The Florida Bar argues that the above activities of respondent violate the rulings of this Court in The Florida Bar v. American Legal and Business Forms, Inc., 274 So.2d 225 (Fla. 1973), and The Florida Bar v. Stupica, 300 So.2d 683 (Fla. 1974). In those decisions we held that it is lawful to sell to the public printed legal forms, provided they do not carry with them what purports to be instructions on how to fill out such forms or how to use them. We stated that legal advice is inextricably involved in the filling out and advice as to how to use such legal forms, and therein lies the danger of injury or damage to the public if not properly performed in accordance with law. In Stupica, supra, this Court rejected the rationale of the New York courts in New York County Lawyer's Association v. Dacey, 28 A.D.2d 161, 283 N.Y.S.2d 984, reversed and dissenting opinion adopted 21 N.Y.2d 694, 287 N.Y.S.2d 422, 234 N.E.2d 459 (N.Y. 1967), which held that the publication of forms and instructions on their use does not constitute the unauthorized practice of law if these instructions are addressed to the public in general rather than to a specific individual legal problem. The Court in Dacey stated that the possibility that the principles or rules set forth in the text may be accepted by a particular reader as solution to his problem, does not mean that the publisher is practicing law. Other states have adopted the principle of law set forth in Dacey, holding that the sale of legal forms with instructions for their use does not constitute unauthorized practice of law. See State Bar of Michigan v. Cramer, 399 Mich. 116, 249 N.W.2d 1 (1976); Oregon State Bar v. Gilchrist, 272 Or. 552, 538 P.2d 913 (1975). However, these courts have prohibited all personal contact between the service providing such forms and the customer, in the nature of consultation, explanation, recommendation, advice, or other assistance in selecting particular forms, in filling out any part of the forms, suggesting or advising how the forms should be used in solving the particular problems.

Although persons not licensed as attorneys are prohibited from practicing law within this state, it is somewhat difficult to define exactly what constitutes the practice of law in all instances. This Court has previously stated that:

... if the giving of such advice and performance of such services affect important rights of a person under the law, and if the reasonable protection of the rights and property of those advised and served requires that the persons giving such advice possess legal skill and a knowledge of the law greater than that possessed by the average citizen, then the giving of such advice and the performance of such services by one for another as a course of conduct constitute the practice of law.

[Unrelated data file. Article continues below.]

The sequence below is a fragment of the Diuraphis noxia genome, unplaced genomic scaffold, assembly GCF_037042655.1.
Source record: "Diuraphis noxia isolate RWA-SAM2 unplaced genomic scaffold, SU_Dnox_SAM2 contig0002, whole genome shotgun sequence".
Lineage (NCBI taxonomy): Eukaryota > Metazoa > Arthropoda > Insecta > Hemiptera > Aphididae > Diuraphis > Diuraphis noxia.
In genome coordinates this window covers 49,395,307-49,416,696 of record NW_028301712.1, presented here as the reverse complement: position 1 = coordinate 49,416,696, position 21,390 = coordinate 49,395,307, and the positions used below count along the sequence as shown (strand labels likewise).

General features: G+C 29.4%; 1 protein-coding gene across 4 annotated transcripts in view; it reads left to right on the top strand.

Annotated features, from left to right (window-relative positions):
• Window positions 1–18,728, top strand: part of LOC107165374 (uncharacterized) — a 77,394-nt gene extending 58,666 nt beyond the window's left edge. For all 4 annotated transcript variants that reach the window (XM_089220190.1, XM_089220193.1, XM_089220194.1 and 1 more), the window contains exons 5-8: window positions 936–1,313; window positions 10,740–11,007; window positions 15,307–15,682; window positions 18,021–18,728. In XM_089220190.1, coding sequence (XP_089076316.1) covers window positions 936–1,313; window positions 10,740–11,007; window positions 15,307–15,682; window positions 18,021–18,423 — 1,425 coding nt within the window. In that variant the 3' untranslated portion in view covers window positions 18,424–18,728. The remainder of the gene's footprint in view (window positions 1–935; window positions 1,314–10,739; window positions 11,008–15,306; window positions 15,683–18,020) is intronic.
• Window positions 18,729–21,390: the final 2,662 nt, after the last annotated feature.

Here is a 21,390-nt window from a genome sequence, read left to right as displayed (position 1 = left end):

Sperry, supra, 140 So.2d at 591.

This definition is broad and is given content by this Court only as it applies to specific circumstances of each case. We agree that "any attempt to formulate a lasting, all encompassing definition of `practice of law' is doomed to failure `for the reason that under our system of jurisprudence such practice must necessarily change with the everchanging business and social order.'" State Bar of Michigan v. Cramer, supra, 399 Mich. 116, 249 N.W.2d at 7.

In determining whether a particular act constitutes the practice of law, our primary goal is the protection of the public. However, any limitations on the free practice of law by all persons necessarily affects important constitutional rights. Our decision here certainly affects the constitutional rights of Marilyn Brumbaugh to pursue a lawful occupation or business. Prior v. White, 132 Fla. 1, 180 So. 347 (1938); State ex rel. Fulton v. Ives, 123 Fla. 401, 167 So. 394 (1936); State ex rel. Davis v. Rose, 97 Fla. 710, 122 So. 225 (1929). Our decision also affects respondent's First Amendment rights to speak and print what she chooses. In addition, her customers and potential customers have the constitutional right of self representation, Faretta, supra, and the right of privacy inherent in the marriage relationship, Roe v. Wade, 410 U.S. 113, 93 S.Ct. 705, 35 L.Ed.2d 147 (1973); Boddie v. Connecticut, 401 U.S. 371, 91 S.Ct. 780, 28 L.Ed.2d 113 (1971). All citizens in our state are also guaranteed access to our courts by Article I, Section 21, Florida Constitution (1968). Although it is not necessary for us to provide affirmative assistance in order to ensure meaningful access to the courts to our citizens, as it is necessary for us to do for those incarcerated in our state prison system, Bounds v. Smith, 430 U.S. 817, 97 S.Ct. 1491, 52 L.Ed.2d 72 (1977), we should not place any unnecessary restrictions upon that right. We should not deny persons who wish to represent themselves access to any source of information which might be relevant in the preparation of their cases. There are numerous texts in our state law libraries which describe our substantive and procedural law, purport to give legal advice to the reader as to choices that should be made in various situations, and which also contain sample legal forms which a reader may use as an example. We generally do not restrict the access of the public to these law libraries, although many of the legal texts are not authored by attorneys licensed to practice in this state. These texts do not carry with them any guarantees of accuracy, and only some of them purport to update statements which have been modified by subsequently enacted statutes and recent case law.